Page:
Amp Fiddler: 'Waltz of a Ghetto Fly'
Singer-songwriter Joseph "Amp" Fiddler's debut CD, Waltz of a Ghetto Fly, is a fusion of classic Detroit soul and modern electronic funk. Day to Day producer Christopher Johnson talks with Fiddler about his evolution from supporting musician to bandleader -- and captures a live performance with Fiddler and his band in NPR West's Studio B.
With roots in Trinidad and St. Thomas, Fiddler studied music at Oakland and Wayne State universities in the Detroit area, and under the tutelage of jazz great Harold McKinney, best known for his 1970s work with the Tribe collective.
Fiddler, who is still based in Detroit, tells musical stories about everyday life, people, relationships and the world around him. The CD's songs and production value sound more mature and groomed for a debut album -- but Fiddler has been a sideman in other bands for years, honing his skills.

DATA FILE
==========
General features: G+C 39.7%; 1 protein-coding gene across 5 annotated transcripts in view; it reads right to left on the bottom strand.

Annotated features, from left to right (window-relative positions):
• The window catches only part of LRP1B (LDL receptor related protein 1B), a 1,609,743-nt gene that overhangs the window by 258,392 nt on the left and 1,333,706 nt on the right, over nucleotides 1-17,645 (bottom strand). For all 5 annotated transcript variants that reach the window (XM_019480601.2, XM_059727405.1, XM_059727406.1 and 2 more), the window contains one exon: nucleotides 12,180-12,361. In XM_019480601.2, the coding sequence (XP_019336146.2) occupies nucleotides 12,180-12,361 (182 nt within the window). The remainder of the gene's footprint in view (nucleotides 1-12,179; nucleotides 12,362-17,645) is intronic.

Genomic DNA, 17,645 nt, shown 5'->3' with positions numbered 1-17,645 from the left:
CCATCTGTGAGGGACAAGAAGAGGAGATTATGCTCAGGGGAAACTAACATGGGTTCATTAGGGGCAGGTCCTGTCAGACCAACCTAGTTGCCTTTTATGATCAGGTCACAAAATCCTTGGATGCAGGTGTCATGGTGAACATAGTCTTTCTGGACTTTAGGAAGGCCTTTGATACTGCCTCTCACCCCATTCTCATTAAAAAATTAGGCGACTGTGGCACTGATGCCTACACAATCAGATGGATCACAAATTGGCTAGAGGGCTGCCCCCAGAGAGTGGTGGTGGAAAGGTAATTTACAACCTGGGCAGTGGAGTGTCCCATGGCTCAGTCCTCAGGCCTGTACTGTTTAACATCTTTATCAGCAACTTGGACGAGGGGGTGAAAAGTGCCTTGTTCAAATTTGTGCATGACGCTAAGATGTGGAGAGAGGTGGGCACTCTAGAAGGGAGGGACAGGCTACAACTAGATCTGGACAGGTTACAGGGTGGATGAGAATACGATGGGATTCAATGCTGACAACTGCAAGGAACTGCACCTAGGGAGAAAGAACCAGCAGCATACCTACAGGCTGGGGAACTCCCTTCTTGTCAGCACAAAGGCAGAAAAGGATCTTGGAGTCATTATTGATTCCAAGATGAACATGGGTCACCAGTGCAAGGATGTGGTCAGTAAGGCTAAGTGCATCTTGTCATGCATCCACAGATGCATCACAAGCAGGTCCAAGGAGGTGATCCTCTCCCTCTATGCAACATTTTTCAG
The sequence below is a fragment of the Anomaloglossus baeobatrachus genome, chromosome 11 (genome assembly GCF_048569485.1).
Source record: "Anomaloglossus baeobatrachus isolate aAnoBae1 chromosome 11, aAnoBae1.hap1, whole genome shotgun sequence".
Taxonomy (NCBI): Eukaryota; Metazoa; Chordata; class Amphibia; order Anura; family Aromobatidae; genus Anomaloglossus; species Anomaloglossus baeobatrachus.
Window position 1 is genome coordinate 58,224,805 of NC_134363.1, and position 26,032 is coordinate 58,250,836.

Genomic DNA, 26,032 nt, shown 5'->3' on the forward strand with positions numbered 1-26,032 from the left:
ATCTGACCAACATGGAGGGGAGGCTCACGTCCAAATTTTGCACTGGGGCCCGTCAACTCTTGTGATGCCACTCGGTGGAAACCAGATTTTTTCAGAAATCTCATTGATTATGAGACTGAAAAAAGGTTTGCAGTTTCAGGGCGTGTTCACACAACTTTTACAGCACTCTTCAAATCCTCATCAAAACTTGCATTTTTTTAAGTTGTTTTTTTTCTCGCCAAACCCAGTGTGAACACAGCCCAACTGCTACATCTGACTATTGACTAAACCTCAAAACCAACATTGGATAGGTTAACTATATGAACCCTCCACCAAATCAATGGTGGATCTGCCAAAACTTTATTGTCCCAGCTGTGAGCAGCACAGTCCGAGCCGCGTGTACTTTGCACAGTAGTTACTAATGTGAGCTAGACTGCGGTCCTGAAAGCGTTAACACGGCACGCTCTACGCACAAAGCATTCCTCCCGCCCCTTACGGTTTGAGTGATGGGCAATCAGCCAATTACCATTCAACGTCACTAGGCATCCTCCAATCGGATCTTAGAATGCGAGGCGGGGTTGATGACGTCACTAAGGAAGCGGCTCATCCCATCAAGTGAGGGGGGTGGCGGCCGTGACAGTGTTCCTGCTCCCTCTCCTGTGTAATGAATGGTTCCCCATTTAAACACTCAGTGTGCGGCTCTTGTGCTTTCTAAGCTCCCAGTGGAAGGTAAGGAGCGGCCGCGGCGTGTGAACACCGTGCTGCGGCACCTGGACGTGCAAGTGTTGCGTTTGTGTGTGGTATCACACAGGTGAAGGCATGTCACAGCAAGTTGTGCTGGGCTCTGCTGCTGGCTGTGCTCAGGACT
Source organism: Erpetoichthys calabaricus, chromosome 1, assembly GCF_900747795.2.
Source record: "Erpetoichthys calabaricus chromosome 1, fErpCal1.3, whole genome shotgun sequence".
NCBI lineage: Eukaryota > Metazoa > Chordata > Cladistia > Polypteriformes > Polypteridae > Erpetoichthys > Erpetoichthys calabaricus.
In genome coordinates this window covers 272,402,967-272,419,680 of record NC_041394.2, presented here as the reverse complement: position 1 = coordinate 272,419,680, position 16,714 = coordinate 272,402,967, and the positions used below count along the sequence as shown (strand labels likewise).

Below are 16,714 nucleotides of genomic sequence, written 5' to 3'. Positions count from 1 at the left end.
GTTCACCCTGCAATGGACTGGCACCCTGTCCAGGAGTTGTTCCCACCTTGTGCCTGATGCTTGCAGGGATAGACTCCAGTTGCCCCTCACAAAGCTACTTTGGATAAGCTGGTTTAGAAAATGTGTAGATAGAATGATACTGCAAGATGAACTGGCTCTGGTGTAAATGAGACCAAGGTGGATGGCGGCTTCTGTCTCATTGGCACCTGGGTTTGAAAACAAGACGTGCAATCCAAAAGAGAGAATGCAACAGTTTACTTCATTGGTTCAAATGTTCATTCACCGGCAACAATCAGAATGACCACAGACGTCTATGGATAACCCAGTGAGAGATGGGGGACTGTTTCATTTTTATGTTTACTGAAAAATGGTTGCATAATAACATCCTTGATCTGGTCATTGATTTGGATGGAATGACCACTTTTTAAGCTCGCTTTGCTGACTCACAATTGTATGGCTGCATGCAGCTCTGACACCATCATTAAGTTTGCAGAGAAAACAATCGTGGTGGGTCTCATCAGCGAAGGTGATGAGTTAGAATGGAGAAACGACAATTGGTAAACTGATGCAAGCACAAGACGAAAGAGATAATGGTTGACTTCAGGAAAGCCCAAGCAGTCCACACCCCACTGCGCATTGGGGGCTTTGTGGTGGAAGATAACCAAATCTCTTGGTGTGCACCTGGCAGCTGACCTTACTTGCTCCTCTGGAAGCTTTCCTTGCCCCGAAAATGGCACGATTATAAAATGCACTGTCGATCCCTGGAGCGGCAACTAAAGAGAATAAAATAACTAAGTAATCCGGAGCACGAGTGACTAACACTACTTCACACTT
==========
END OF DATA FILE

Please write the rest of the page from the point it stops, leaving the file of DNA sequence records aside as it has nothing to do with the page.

"Now I'm doing my own thing and its a beautiful world," Fiddler says. "I think I draw from everyone Ive worked with, but Im still trying to develop my own sense of being up there in the front."
Fiddler says the CD and its title track celebrate the simple things that mean so much. "When I was kid, I used to see older guys walking down the street with a stride. They were waltzing a certain way -- neighborhood style, to get respect."
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